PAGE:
The Bloody Beetroots Death Crew 77 (Perry’s, 5-6)
Perry’s Stage is frightening. The grinding, bombastic music thumping from the speakers is terrifying. The sweaty, drugged out teenagers dancing like a Dionysian cult in front of me confuse me. But once I get my bearings and dodge a couple flailing limbs from shirtless boys, I start to really get into the Bloody Beetroots Death Crew 77. I was a huge fan of the Beetroots’ first album Romborama but wasn’t sure what to expect from Death Crew 77, a live band incarnation of Sir Bob Cornelius Rifo’s work in the Beetroots. It was unlike any DJ performance I’ve seen in a while. Rifo wailed on the guitar while drummer Battles bashed away and his toms. Loud, in your face beats coursed through the live instrumentation and formed the perfect marriage between EDM and rock. The trio was able to command the audience, creating a veritable ebb and flow to their set. Their performance of Godspeed You Black Emperor’s track “East Hastings” was a perfect example of this. It’s a beautiful track, but it’s a slow song. I really didn’t think the Beetroots could bring the energy back up and get these people to start dancing again. But lo and behold, Tommy Tea kicked in and just like that, everyone was jumping up and down and grinding again.

It’s also worthy of nothing that though I thought Perry’s Stage last year had an excellent set-up, this year’s version has it’s charms too. The DJ stage is now a fully covered tent, which makes it easier for DJs who have a visual show (like the Beetroots) to project it with ease. Half of the fun of going to a DJ set is to see the light show, and last year’s Perry’s Stage made that impossible. Of course now that’s there is a huge tent every person is cramming underneath it to get the full effect so it feels a lot more crowded than last year. But it’s worth the sacrifice to see what promises to be a weekend full of strobe lights and video projections.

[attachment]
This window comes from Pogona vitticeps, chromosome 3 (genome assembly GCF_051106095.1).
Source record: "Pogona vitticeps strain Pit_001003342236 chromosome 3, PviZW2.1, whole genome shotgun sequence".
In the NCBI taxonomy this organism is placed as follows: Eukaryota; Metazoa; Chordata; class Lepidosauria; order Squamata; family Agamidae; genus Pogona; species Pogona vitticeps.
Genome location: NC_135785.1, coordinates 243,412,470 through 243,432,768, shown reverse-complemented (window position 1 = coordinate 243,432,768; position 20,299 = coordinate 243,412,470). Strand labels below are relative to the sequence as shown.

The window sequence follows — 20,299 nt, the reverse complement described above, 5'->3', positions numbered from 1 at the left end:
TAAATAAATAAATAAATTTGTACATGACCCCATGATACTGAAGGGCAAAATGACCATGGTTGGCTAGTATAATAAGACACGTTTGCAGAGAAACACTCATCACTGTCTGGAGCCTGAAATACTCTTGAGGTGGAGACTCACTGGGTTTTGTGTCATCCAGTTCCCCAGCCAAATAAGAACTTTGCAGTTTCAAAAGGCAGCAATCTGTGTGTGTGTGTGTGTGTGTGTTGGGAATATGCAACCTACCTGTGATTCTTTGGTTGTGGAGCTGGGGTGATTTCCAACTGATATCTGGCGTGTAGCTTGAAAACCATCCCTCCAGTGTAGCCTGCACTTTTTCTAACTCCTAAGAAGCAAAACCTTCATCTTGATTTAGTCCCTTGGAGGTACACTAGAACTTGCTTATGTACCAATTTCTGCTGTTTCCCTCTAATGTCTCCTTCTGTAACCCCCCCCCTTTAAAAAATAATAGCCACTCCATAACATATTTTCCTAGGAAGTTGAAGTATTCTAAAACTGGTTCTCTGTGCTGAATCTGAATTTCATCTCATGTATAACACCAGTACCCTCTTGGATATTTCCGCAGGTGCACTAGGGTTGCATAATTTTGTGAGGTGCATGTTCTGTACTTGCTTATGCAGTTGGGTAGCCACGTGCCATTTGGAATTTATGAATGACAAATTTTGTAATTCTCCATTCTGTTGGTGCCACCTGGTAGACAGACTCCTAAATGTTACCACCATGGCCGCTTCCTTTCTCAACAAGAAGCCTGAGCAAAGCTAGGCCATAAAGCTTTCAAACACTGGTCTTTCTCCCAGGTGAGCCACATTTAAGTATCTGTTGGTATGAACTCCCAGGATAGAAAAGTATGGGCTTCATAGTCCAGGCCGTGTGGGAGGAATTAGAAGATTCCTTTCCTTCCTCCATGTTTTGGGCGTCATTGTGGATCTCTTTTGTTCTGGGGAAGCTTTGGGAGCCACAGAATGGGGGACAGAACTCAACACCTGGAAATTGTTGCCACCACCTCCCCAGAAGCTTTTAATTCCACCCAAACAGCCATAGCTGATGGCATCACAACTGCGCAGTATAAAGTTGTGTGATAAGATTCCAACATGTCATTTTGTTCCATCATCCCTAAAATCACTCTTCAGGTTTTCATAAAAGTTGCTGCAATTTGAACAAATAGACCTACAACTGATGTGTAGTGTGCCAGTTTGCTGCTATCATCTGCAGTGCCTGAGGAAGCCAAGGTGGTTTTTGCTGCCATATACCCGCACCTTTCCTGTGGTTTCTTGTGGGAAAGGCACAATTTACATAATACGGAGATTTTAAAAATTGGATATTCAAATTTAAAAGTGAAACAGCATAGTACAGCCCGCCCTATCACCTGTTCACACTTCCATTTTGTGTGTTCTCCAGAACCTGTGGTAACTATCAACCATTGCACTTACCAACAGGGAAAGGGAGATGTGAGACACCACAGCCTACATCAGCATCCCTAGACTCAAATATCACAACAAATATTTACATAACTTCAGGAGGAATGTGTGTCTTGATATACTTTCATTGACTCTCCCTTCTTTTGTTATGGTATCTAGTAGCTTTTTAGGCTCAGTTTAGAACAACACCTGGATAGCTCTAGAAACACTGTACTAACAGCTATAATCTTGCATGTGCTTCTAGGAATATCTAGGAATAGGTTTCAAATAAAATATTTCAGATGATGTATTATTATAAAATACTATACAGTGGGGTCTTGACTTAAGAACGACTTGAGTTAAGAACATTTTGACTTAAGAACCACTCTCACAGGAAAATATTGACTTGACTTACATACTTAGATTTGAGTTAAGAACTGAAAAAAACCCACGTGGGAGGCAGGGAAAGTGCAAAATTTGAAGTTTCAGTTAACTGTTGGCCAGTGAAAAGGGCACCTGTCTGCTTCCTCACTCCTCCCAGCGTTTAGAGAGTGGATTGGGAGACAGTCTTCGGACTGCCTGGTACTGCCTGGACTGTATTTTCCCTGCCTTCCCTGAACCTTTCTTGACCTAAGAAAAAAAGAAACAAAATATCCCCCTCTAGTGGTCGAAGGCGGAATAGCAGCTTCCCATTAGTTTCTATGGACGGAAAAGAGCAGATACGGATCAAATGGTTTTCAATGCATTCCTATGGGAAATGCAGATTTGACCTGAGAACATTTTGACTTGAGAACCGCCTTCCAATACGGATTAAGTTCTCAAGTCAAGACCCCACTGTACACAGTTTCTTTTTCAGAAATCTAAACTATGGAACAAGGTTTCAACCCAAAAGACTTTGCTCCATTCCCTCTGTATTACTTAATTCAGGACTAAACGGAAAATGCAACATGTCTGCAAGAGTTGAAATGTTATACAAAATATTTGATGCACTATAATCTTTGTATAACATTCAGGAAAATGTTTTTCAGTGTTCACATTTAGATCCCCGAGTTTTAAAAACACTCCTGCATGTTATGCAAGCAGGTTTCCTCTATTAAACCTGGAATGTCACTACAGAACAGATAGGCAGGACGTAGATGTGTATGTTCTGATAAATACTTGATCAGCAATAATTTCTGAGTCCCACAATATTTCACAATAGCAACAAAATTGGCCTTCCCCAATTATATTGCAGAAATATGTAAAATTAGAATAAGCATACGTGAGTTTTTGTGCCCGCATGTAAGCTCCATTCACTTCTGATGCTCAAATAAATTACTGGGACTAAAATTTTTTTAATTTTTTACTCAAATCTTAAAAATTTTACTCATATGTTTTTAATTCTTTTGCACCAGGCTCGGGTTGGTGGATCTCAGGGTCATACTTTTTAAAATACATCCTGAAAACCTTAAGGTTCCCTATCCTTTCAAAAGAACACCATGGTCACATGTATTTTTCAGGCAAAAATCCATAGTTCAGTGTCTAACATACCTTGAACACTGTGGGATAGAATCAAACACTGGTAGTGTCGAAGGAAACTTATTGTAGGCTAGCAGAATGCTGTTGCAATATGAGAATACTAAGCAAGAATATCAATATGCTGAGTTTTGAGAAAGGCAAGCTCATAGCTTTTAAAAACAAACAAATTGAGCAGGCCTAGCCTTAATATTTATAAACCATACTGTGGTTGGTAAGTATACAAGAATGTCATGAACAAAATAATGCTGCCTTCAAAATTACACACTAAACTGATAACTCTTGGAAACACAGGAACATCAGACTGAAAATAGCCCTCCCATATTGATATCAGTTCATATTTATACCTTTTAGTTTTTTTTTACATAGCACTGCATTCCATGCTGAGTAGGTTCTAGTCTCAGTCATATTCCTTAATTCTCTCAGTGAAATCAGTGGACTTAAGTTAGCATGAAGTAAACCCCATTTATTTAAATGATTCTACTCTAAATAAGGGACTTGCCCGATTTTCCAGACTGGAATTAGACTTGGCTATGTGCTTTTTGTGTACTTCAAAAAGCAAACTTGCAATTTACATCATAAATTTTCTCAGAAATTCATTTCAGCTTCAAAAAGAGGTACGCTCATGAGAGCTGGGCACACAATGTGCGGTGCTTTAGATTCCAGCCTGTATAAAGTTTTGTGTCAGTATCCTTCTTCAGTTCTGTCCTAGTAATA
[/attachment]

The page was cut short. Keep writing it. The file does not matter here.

I’m sad I have to miss Skrillex’s set afterwards, but if it meant I got to talk to the Beetroots after their invigorating set then I feel ok with doing that. Stay tuned for our interview with the Bloody Beetroots next week. AD

The Mountain Goats (Playstation, 5:30-6:30)
It’s always a blessing to see John Darnielle and co. ramping up the punk tinges in the folk that’s made them the unlikely darlings of that scene. It’s even better when they take the tragic “No Children” and turn it into an uptempo barroom singalong like they did on Friday. The same could be said for much of their set, which Darnielle spurred on with his usual cockeyed wit. Dedicating “Psalms 40:2” to “desecrating a church with the one you love” and going solo on “You Were Cool” and “Cubs In Five,” this was an excellent set from one of the most consistently interesting bands in rock today. And, of course, they ended on the triumphant note of “This Year,” joined by Jenn from Wye Oak to add a lilt to that wonderful song’s frayed twentysomething angst. DM

A Perfect Circle (Music Unlimited, 6-7:15)
I only catch the last half of A Perfect Circle’s set but it jolts me into remember how talented this group it. Consisting of Maynard James Keenan of Tool, James Iha of the Smashing Pumpkins, and every modern music deity we have now, A Perfect Circle makes most of the bands at Lolla look like amateur hour. Maynard’s voice rips through the air and lures listeners in like a siren. Sure this style of music isn’t for everyone, much like Tool wasn’t for everybody either. But you can’t deny the technical proficiency and beauty A Perfect Circle projects with every note. It was nice to close my eyes, lean back and let the band’s sound wash over me after being bombarded with bass at Perry’s Stage. Ending with “Passive,” one of the band’s slower singles, might have not been the best idea (I would’ve much rather heard “The Outsider” as a closer instead in the middle of the set), but those last crashing notes ring in my head the rest of the night. Until Muse, that is. AD

Bright Eyes (Bud Light, 6:30-7:30)
Show of hands: Who expected Conor Oberst to come out during Lolla as one of the wildest, most exciting frontmen? He did, and Bright Eyes’ set exceeded every possible expectation. Surprisingly, most of their biggest hits, in particular “First Day of My Life,” were nowhere to be seen. Instead of the typical slow, acoustic-heavy jams, Bright Eyes went the full-blown rock show route, kicking off with a rendition of “Four Winds” that sacrificed just the right amount of twang. By “Lover I Don’t Have To Love,” it was abundantly clear that Oberst, for the first time I’ve seen him in a while, was having an absolute ball. The real standout moment, though, was “Road To Joy,” which turned into a stomping anthem that roused the Coldplay campers from their late-afternoon malaise. I think Oberst may have even smiled a little bit. DM